The DeFi industry must address scalability, liquidity and gas issues before serving more users, said Eric Chen, CEO and co-founder of Injective Labs.
While decentralized finance (DeFi) token prices may be going down, new forms of utility like liquid staking are on the rise and some believe that more people may be drawn to DeFi as more institutions jump into the fray.
According to Eric Chen, CEO and co-founder of Injective Labs, while the DeFi sector has witnessed massive growth since 2020, there are still issues to solve such as gas fees, scalability and liquidity. Chen said that the entire DeFi industry is focused on building infrastructures to address these problems.
“It still has a lot of problems to solve before being able to serve billions of users. Scalability, miner extractable value and gas costs will become more and more important to improve over time.”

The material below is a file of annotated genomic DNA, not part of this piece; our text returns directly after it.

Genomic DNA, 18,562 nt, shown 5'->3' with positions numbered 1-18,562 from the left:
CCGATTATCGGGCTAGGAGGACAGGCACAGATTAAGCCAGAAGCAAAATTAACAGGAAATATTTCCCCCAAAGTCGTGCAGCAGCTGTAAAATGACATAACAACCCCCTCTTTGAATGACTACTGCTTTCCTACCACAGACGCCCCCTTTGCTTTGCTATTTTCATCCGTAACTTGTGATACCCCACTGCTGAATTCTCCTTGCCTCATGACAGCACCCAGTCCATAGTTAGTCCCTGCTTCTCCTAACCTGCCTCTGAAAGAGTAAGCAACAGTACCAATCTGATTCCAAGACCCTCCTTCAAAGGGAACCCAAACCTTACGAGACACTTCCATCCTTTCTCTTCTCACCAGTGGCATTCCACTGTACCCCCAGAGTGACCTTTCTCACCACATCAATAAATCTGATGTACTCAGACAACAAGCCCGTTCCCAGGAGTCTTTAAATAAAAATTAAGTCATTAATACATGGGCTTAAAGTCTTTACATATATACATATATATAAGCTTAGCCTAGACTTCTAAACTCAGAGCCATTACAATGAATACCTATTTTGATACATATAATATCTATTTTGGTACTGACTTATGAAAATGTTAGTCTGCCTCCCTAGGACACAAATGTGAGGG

The decentralized exchange (DEX) founder believes that the sector’s growth can be attributed to the development of new primitives and user growth. Moreover, Chen also told Cointelegraph that adoption may be driven by the participation of traditional finance entities. “With many traditional institutions joining the space, DeFi will gradually reach mass adoption,” said Chen.
Permissioned DeFi, a form of DeFi that combines decentralization with centralized mechanisms like whitelisting for Know Your Customer and Anti-Money Laundering purposes, may give institutions a push to adopt DeFi. Chen explained that:
“Permissioned DeFi certainly allows traditional institutions to be much more comfortable in participating in the ecosystem. It will play an important role in fostering global mainstream adoption.”
Earlier in 2022, liquidity protocol Aave launched a permissioned DeFi pool. The pool allows institutions to access decentralized finance features while being compliant with existing regulations.
“With proper research and understanding, regulators will find a much easier time regulating DeFi and preventing malicious behaviors compared to the legacy financial infrastructure.”